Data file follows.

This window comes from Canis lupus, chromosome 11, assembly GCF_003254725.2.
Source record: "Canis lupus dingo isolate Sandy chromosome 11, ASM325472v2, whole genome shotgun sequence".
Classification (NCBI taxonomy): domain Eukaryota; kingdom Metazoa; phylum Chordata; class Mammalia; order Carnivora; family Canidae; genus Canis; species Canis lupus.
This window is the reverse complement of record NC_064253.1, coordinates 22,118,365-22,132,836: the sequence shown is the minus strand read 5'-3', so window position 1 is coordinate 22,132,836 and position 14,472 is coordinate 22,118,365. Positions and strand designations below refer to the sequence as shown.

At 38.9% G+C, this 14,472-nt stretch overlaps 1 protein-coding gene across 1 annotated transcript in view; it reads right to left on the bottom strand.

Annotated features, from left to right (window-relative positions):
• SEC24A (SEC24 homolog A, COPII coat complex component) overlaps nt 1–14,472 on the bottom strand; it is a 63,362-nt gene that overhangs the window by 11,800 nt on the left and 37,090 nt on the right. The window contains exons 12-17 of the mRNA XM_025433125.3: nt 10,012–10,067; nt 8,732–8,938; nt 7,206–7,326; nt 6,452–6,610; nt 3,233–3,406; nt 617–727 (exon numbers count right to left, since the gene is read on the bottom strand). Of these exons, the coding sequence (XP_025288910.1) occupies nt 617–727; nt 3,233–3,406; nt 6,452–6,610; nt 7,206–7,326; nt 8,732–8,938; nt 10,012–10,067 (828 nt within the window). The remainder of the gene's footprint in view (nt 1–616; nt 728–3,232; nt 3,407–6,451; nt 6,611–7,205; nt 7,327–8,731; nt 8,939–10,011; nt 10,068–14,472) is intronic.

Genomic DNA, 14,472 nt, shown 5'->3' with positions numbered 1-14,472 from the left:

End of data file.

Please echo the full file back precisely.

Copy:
This window comes from Canis lupus, chromosome 11, assembly GCF_003254725.2.
Source record: "Canis lupus dingo isolate Sandy chromosome 11, ASM325472v2, whole genome shotgun sequence".
Classification (NCBI taxonomy): domain Eukaryota; kingdom Metazoa; phylum Chordata; class Mammalia; order Carnivora; family Canidae; genus Canis; species Canis lupus.
This window is the reverse complement of record NC_064253.1, coordinates 22,118,365-22,132,836: the sequence shown is the minus strand read 5'-3', so window position 1 is coordinate 22,132,836 and position 14,472 is coordinate 22,118,365. Positions and strand designations below refer to the sequence as shown.

At 38.9% G+C, this 14,472-nt stretch overlaps 1 protein-coding gene across 1 annotated transcript in view; it reads right to left on the bottom strand.

Annotated features, from left to right (window-relative positions):
• SEC24A (SEC24 homolog A, COPII coat complex component) overlaps nt 1–14,472 on the bottom strand; it is a 63,362-nt gene that overhangs the window by 11,800 nt on the left and 37,090 nt on the right. The window contains exons 12-17 of the mRNA XM_025433125.3: nt 10,012–10,067; nt 8,732–8,938; nt 7,206–7,326; nt 6,452–6,610; nt 3,233–3,406; nt 617–727 (exon numbers count right to left, since the gene is read on the bottom strand). Of these exons, the coding sequence (XP_025288910.1) occupies nt 617–727; nt 3,233–3,406; nt 6,452–6,610; nt 7,206–7,326; nt 8,732–8,938; nt 10,012–10,067 (828 nt within the window). The remainder of the gene's footprint in view (nt 1–616; nt 728–3,232; nt 3,407–6,451; nt 6,611–7,205; nt 7,327–8,731; nt 8,939–10,011; nt 10,068–14,472) is intronic.

Genomic DNA, 14,472 nt, shown 5'->3' with positions numbered 1-14,472 from the left: